Related Terms: Flexible Work Arrangements
Job sharing is a flexible work option in which two or possibly more employees share a single job. For example, one person may work in a certain position Monday and Tuesday, and a second person may occupy that same position Thursday and Friday. The two people may both work on Wednesday and use that time to update each other on the current status of the various projects on which they collaborate. A variety of other arrangements are possible as well.
Job sharing is a somewhat controversial alternative to telecommuting, flexible working hours, compressed work weeks, and other arrangements used by businesses to offer their employees more flexibility in terms of work schedules without increasing costs and while maintaining productivity. Job sharing is an option for employees who wish to work somewhat shorter hours. In many cases, a job sharing position doe require that the individuals involved are willing to be contacted during the work week even on days they do not work so that questions may be answered and the coordination between the two or more individuals sharing a position is maximized.
According to an article in the Managing Benefits Plans magazine, "Job sharing peaked in 2001 when 26 percent of companies offered it as a flexible work option, according to a recent report by the Society for Human Resource Management. The number of companies that permit job sharing dropped to 17 percent in 2004, and stood at 19 percent in 2005, the SHRM survey reported."
Job sharing offers small businesses a chance to retain valued employees who are either approaching retirement or starting families and would consider leaving if more flexible options were not made available. Job sharing can also help eliminate the need to train new employees if a valued employee were to leave the company. Job sharing can seem intimidating to managers, who may fear that it could lead to confusion, more paperwork, and a host of other hassles. If a proper plan is in place and each job sharer is held accountable for his or her duties, however, these issues can be avoided.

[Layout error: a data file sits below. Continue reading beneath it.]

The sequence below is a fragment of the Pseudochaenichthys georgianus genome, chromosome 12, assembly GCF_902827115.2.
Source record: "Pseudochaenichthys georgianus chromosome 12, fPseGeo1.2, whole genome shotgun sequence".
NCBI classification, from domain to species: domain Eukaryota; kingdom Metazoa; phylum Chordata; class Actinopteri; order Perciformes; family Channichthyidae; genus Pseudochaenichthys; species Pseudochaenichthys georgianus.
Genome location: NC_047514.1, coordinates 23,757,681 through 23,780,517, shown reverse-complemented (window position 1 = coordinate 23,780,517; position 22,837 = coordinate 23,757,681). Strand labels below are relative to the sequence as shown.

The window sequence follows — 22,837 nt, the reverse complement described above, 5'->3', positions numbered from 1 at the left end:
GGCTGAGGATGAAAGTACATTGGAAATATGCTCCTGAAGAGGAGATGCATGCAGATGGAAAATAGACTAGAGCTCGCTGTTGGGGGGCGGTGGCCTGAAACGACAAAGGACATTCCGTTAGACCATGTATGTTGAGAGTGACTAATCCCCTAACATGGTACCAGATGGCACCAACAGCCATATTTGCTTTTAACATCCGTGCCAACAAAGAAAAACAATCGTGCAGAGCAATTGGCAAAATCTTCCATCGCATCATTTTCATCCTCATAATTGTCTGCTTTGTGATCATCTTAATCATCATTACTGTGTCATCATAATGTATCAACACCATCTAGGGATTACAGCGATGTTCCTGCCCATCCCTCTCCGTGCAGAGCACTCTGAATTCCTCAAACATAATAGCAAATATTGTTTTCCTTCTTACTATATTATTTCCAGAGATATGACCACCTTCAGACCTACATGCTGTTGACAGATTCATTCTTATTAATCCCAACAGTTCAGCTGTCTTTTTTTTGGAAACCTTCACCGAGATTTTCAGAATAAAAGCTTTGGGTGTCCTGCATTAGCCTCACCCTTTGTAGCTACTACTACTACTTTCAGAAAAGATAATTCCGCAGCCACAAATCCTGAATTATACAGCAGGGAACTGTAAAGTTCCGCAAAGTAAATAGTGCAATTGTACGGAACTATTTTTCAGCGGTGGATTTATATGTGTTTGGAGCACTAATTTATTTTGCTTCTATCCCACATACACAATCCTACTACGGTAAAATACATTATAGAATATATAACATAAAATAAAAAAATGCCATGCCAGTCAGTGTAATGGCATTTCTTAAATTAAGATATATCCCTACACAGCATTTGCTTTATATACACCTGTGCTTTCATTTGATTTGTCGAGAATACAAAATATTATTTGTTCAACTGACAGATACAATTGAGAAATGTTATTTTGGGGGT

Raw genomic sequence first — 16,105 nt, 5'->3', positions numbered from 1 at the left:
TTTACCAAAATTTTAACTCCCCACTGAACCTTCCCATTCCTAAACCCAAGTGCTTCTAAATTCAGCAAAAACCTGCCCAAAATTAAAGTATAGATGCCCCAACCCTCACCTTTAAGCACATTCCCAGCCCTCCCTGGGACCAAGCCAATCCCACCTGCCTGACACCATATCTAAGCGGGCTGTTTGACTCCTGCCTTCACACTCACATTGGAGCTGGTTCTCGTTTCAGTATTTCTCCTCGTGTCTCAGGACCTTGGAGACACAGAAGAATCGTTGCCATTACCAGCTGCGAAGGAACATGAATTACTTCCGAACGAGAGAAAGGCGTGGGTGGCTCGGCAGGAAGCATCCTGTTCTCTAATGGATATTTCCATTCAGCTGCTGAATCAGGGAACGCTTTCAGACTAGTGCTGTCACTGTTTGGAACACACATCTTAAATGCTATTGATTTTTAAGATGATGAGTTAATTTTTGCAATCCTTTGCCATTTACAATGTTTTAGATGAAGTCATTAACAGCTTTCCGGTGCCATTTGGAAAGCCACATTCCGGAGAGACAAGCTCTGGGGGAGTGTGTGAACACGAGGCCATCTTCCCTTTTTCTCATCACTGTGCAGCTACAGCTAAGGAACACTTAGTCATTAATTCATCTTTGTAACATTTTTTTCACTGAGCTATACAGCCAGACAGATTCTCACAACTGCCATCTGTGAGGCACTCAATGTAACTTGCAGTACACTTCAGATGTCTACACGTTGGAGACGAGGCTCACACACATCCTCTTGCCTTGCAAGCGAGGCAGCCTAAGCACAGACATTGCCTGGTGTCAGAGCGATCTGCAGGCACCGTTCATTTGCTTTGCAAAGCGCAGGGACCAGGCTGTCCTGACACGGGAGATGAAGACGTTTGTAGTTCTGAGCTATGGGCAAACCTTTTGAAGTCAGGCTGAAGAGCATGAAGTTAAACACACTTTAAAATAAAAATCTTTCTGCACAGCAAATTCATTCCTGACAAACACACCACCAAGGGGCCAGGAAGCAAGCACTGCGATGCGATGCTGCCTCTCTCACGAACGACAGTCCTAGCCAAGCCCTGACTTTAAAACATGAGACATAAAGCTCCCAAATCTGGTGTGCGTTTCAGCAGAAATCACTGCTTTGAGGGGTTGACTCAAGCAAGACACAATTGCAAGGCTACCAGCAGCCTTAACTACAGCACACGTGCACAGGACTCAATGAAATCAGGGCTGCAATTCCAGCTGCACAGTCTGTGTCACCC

In order for a job-sharing program to succeed, a solid plan must be put in place to ensure that the work gets done properly. Managers must pay close attention to how the system is working. Solid communication between work partners and management, as well as other employees who are not in the job-sharing program, is a must. Done properly, job sharing can lead to a high level of productivity—perhaps even higher than the level contributed by a single, traditional employee.
The first step in implementing a job-sharing program is to decide whether the job can be shared and if there are likely candidates with whom to share it. Most often, these candidates already exist within the company, although potential job sharers can be recruited from the outside workforce. Jobs with clearly defined individual tasks are the best to consider for job-sharing. Those that are more complex have a tendency of failing under this type of arrangement. Above all, management has to be committed to the job-sharing program, as do the employees who are participating in it.
Several specific issues should be dealt with in advance of starting a job-sharing program. These include:
Because of the need to work very closely with one another, job sharers should have a hand in deciding with whom they wish to share a job. According to the authors of the Managing Benefits Plans article, "Job sharers should find their own partners. It is up to the prospective job sharer, not the employer, to find a coworker who wants to share a job." They go one to explain that employers will need to be involved in this decision so that they can make sure that the job partners are at the same career level and are compatible. Finally, the job-sharing situation must benefit the company as well as the employees involved.
It is important to find partners in a job sharing position that have work styles, habits, preferences, quality standards, and communications skills that are compatible and closely matched. Many times, it can be advantageous if the employees select their own partners to ensure that these conditions are met. Most often it is important for employers to find job-sharing partners with comparable skill levels, but there are still possible benefits if they do not. For instance, a more experienced worker can train an up-and-coming employee in a job-sharing situation. When this happens, the employer can cut back on the time and money it would normally take to train the new employee, while also paying them a lower salary than the veteran worker during this time.